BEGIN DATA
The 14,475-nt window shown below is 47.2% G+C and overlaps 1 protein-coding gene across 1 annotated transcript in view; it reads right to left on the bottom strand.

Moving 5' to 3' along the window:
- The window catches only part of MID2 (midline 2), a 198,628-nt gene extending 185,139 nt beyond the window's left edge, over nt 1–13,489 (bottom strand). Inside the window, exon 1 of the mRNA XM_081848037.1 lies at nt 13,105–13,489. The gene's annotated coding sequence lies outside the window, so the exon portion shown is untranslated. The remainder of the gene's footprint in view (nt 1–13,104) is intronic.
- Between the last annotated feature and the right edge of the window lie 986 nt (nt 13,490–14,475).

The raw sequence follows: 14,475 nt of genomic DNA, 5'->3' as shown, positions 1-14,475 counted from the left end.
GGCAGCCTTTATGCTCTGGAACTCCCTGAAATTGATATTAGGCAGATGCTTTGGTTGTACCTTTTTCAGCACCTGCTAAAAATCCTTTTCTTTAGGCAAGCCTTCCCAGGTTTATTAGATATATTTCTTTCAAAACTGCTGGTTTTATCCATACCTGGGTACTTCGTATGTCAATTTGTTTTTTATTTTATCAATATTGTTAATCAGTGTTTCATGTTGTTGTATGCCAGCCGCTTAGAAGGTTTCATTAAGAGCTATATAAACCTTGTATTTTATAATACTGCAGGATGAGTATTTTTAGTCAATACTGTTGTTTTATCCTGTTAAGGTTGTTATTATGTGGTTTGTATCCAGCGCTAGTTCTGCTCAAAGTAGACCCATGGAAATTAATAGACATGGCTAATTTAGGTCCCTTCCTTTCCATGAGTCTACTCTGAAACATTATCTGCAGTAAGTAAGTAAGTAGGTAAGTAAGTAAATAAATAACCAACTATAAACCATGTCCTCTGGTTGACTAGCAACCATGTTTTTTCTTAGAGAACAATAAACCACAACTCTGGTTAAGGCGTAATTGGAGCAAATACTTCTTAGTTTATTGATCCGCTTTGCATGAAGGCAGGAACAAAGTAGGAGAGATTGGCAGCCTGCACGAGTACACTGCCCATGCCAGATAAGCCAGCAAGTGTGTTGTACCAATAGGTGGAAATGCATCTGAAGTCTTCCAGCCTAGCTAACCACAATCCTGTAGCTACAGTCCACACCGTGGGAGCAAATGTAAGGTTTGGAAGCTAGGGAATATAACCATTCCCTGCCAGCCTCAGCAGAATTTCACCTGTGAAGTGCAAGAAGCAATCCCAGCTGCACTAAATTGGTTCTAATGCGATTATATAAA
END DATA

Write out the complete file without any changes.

The 14,475-nt window shown below is 47.2% G+C and overlaps 1 protein-coding gene across 1 annotated transcript in view; it reads right to left on the bottom strand.

Moving 5' to 3' along the window:
- The window catches only part of MID2 (midline 2), a 198,628-nt gene extending 185,139 nt beyond the window's left edge, over nt 1–13,489 (bottom strand). Inside the window, exon 1 of the mRNA XM_081848037.1 lies at nt 13,105–13,489. The gene's annotated coding sequence lies outside the window, so the exon portion shown is untranslated. The remainder of the gene's footprint in view (nt 1–13,104) is intronic.
- Between the last annotated feature and the right edge of the window lie 986 nt (nt 13,490–14,475).

The raw sequence follows: 14,475 nt of genomic DNA, 5'->3' as shown, positions 1-14,475 counted from the left end.
GGCAGCCTTTATGCTCTGGAACTCCCTGAAATTGATATTAGGCAGATGCTTTGGTTGTACCTTTTTCAGCACCTGCTAAAAATCCTTTTCTTTAGGCAAGCCTTCCCAGGTTTATTAGATATATTTCTTTCAAAACTGCTGGTTTTATCCATACCTGGGTACTTCGTATGTCAATTTGTTTTTTATTTTATCAATATTGTTAATCAGTGTTTCATGTTGTTGTATGCCAGCCGCTTAGAAGGTTTCATTAAGAGCTATATAAACCTTGTATTTTATAATACTGCAGGATGAGTATTTTTAGTCAATACTGTTGTTTTATCCTGTTAAGGTTGTTATTATGTGGTTTGTATCCAGCGCTAGTTCTGCTCAAAGTAGACCCATGGAAATTAATAGACATGGCTAATTTAGGTCCCTTCCTTTCCATGAGTCTACTCTGAAACATTATCTGCAGTAAGTAAGTAAGTAGGTAAGTAAGTAAATAAATAACCAACTATAAACCATGTCCTCTGGTTGACTAGCAACCATGTTTTTTCTTAGAGAACAATAAACCACAACTCTGGTTAAGGCGTAATTGGAGCAAATACTTCTTAGTTTATTGATCCGCTTTGCATGAAGGCAGGAACAAAGTAGGAGAGATTGGCAGCCTGCACGAGTACACTGCCCATGCCAGATAAGCCAGCAAGTGTGTTGTACCAATAGGTGGAAATGCATCTGAAGTCTTCCAGCCTAGCTAACCACAATCCTGTAGCTACAGTCCACACCGTGGGAGCAAATGTAAGGTTTGGAAGCTAGGGAATATAACCATTCCCTGCCAGCCTCAGCAGAATTTCACCTGTGAAGTGCAAGAAGCAATCCCAGCTGCACTAAATTGGTTCTAATGCGATTATATAAA